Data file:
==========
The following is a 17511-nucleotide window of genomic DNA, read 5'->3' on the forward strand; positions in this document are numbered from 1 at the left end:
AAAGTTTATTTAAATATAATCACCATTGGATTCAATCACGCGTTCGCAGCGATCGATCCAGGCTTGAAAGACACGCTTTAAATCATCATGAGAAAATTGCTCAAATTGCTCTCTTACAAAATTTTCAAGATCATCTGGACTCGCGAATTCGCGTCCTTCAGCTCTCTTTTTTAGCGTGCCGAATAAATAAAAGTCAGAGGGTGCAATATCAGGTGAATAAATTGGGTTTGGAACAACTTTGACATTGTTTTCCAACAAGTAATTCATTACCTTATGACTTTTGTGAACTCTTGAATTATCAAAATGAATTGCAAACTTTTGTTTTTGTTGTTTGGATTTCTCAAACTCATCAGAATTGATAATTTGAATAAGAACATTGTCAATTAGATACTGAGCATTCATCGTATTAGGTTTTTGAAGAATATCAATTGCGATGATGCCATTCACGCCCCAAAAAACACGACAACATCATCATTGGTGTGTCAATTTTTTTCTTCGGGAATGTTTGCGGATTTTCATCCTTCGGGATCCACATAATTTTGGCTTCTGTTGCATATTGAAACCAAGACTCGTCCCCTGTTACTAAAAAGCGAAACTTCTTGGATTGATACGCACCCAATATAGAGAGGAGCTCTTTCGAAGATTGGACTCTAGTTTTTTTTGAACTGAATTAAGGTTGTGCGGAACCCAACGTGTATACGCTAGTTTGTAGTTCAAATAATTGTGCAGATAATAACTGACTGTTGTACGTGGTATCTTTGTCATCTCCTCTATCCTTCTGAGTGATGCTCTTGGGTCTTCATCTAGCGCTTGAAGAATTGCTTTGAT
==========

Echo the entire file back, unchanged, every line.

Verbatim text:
The following is a 17511-nucleotide window of genomic DNA, read 5'->3' on the forward strand; positions in this document are numbered from 1 at the left end:
AAAGTTTATTTAAATATAATCACCATTGGATTCAATCACGCGTTCGCAGCGATCGATCCAGGCTTGAAAGACACGCTTTAAATCATCATGAGAAAATTGCTCAAATTGCTCTCTTACAAAATTTTCAAGATCATCTGGACTCGCGAATTCGCGTCCTTCAGCTCTCTTTTTTAGCGTGCCGAATAAATAAAAGTCAGAGGGTGCAATATCAGGTGAATAAATTGGGTTTGGAACAACTTTGACATTGTTTTCCAACAAGTAATTCATTACCTTATGACTTTTGTGAACTCTTGAATTATCAAAATGAATTGCAAACTTTTGTTTTTGTTGTTTGGATTTCTCAAACTCATCAGAATTGATAATTTGAATAAGAACATTGTCAATTAGATACTGAGCATTCATCGTATTAGGTTTTTGAAGAATATCAATTGCGATGATGCCATTCACGCCCCAAAAAACACGACAACATCATCATTGGTGTGTCAATTTTTTTCTTCGGGAATGTTTGCGGATTTTCATCCTTCGGGATCCACATAATTTTGGCTTCTGTTGCATATTGAAACCAAGACTCGTCCCCTGTTACTAAAAAGCGAAACTTCTTGGATTGATACGCACCCAATATAGAGAGGAGCTCTTTCGAAGATTGGACTCTAGTTTTTTTTGAACTGAATTAAGGTTGTGCGGAACCCAACGTGTATACGCTAGTTTGTAGTTCAAATAATTGTGCAGATAATAACTGACTGTTGTACGTGGTATCTTTGTCATCTCCTCTATCCTTCTGAGTGATGCTCTTGGGTCTTCATCTAGCGCTTGAAGAATTGCTTTGAT